Shimrit Jones, Author and Director of Knowledge at DWG

Member Article

Digital Workplace Group dives into prioritizing accessibility in the digital workplace with final instalment of three-part report

Digital Workplace Group (DWG) has released the third and final part of their report series, The inclusive digital workplace.

The latest report, named The inclusive digital workplace: Prioritizing Digital Accessibility, offers an insight into how digital workplace teams can prioritize digital accessibility within their work, allowing greater inclusion and equity – particularly for disabled people – within the workplace. It comes at a time when 45% of managers are worried that the digital workplace is not accessible to all employees, while a similar proportion (40%) of employees see it as inaccessible (DWG).

DWG highlights the essential step of understanding the lived experiences of people with disabilities and the role of accessibility, whilst discussing the necessity of removing environmental, systemic and attitudinal barriers to workplace participation, and avoiding losing sight of how digital accessibility benefits specific employee groups.

The report goes on to define what digital accessibility is and offers considerations for digital workplace teams on how to prioritize digital accessibility within their own workplaces.

Featuring results of a survey of 1,082 managers and employees across the UK and US, insights from practitioners, as well as an interview with MassMutual’s internal Digital Communications team, Prioritizing Digital Accessibility magnifies the impact of digital accessibility, underlining key statistics.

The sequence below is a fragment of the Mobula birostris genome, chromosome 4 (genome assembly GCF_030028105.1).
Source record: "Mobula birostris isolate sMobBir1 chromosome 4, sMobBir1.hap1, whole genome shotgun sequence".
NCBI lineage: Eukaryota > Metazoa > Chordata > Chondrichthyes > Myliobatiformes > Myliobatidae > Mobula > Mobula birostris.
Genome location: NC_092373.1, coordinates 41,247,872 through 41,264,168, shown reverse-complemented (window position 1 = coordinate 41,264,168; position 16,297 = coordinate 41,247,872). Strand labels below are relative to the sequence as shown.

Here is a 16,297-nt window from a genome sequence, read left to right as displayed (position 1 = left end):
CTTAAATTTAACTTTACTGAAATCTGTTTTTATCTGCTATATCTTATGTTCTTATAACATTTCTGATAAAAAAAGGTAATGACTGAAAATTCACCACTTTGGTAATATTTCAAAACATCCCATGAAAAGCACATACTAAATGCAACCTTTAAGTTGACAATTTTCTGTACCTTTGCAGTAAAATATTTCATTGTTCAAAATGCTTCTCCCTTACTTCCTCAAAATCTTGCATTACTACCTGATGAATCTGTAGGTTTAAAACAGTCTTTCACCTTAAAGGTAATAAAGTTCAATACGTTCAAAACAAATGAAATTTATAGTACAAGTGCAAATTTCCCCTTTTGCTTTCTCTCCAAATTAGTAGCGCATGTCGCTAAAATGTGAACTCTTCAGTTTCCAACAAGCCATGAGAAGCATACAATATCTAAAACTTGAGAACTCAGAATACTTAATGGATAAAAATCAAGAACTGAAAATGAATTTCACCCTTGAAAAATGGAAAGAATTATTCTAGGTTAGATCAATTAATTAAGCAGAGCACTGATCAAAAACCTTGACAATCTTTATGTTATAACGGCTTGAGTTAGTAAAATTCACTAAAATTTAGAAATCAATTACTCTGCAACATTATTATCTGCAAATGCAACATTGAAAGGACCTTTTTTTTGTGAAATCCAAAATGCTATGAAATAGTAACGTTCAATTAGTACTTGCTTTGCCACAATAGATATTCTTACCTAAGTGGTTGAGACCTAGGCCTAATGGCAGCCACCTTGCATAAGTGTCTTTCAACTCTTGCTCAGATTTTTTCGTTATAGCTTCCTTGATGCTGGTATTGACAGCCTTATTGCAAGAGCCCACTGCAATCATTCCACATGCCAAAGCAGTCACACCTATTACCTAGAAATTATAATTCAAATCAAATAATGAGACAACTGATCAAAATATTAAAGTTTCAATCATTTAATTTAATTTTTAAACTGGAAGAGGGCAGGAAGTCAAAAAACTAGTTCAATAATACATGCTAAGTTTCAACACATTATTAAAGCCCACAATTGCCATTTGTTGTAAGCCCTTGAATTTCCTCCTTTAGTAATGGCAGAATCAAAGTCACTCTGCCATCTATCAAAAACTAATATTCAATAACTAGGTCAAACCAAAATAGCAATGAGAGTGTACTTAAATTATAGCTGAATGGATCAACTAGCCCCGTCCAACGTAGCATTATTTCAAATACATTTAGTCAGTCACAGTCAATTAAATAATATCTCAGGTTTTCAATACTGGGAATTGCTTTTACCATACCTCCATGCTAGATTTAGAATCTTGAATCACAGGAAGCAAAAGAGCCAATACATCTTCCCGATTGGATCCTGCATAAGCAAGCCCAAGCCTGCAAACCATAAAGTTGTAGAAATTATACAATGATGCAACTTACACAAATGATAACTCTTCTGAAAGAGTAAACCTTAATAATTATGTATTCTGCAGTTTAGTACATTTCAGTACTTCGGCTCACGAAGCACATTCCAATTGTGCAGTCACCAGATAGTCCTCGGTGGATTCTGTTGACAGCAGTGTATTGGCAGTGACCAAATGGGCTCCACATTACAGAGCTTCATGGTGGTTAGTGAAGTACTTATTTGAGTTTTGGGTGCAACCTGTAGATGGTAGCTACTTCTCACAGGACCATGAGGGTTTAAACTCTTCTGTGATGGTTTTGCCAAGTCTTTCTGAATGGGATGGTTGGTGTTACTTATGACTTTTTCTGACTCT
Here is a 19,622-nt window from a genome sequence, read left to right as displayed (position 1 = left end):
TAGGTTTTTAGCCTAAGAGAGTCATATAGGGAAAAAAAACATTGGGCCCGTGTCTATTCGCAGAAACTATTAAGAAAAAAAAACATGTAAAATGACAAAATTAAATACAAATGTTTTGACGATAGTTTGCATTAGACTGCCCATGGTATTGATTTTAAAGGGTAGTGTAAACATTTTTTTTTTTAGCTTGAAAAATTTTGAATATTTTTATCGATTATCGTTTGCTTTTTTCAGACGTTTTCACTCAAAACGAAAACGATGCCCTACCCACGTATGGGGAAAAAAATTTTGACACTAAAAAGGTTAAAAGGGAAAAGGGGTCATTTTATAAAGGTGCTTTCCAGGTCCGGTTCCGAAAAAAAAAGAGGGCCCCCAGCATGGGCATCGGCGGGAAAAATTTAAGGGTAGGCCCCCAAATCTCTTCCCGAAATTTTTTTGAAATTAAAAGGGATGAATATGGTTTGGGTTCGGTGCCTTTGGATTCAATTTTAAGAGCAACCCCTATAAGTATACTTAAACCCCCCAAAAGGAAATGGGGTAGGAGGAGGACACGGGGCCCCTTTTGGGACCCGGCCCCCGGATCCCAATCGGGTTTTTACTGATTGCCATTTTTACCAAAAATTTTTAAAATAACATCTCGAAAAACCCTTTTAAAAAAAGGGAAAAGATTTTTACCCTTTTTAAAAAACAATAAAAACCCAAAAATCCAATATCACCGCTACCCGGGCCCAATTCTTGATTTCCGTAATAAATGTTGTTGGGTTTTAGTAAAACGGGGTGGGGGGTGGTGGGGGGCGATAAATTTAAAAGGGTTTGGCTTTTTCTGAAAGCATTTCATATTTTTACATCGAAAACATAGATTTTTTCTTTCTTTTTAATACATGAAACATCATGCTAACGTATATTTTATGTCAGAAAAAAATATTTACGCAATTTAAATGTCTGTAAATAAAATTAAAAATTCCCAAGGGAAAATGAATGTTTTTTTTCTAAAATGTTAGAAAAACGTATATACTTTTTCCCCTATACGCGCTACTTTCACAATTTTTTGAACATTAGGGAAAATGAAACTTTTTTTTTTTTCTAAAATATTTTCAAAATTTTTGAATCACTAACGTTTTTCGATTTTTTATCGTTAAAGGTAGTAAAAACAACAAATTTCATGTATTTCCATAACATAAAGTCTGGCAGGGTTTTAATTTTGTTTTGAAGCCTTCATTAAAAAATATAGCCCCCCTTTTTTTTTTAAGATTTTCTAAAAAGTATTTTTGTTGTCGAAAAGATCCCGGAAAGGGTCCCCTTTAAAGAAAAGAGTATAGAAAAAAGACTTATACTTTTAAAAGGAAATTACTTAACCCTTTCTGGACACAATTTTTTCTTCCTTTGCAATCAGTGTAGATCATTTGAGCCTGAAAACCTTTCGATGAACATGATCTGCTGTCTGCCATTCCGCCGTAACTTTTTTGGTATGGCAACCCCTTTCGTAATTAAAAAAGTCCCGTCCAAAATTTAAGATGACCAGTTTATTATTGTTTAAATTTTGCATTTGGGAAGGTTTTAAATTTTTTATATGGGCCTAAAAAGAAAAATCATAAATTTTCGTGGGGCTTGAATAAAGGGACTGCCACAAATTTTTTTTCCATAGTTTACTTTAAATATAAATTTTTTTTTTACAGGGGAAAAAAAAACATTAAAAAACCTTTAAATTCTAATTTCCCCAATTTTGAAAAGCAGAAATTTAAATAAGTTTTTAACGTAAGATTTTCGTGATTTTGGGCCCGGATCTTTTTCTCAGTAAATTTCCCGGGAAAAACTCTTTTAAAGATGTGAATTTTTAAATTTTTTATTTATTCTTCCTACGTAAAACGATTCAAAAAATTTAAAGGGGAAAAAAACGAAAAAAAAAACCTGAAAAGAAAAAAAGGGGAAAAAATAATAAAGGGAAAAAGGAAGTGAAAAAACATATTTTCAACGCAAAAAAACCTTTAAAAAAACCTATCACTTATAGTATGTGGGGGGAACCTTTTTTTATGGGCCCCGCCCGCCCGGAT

The author of the report, Shimrit Janes, who is Director of Knowledge for DWG, said this of the final instalment of the Inclusive digital workplace series:

“1 in 6 of the world’s population lives with a disability (World Health Organization) and yet digital accessibility often gets deprioritized – or often completely ignored – within digital workplaces. As Diversity, Equity and Inclusion programmes progress, and digital workplace teams work to amplify and support efforts, it is essential that accessibility doesn’t get left behind.

“This paper is intended to help digital workplace teams ask the questions and start to gain the knowledge that supports digital accessibility, which is so essential for their colleagues’ – and future colleagues’ – belonging, participation and health in the workplace.”

This was posted in Bdaily's Members' News section by Tom Harrop .

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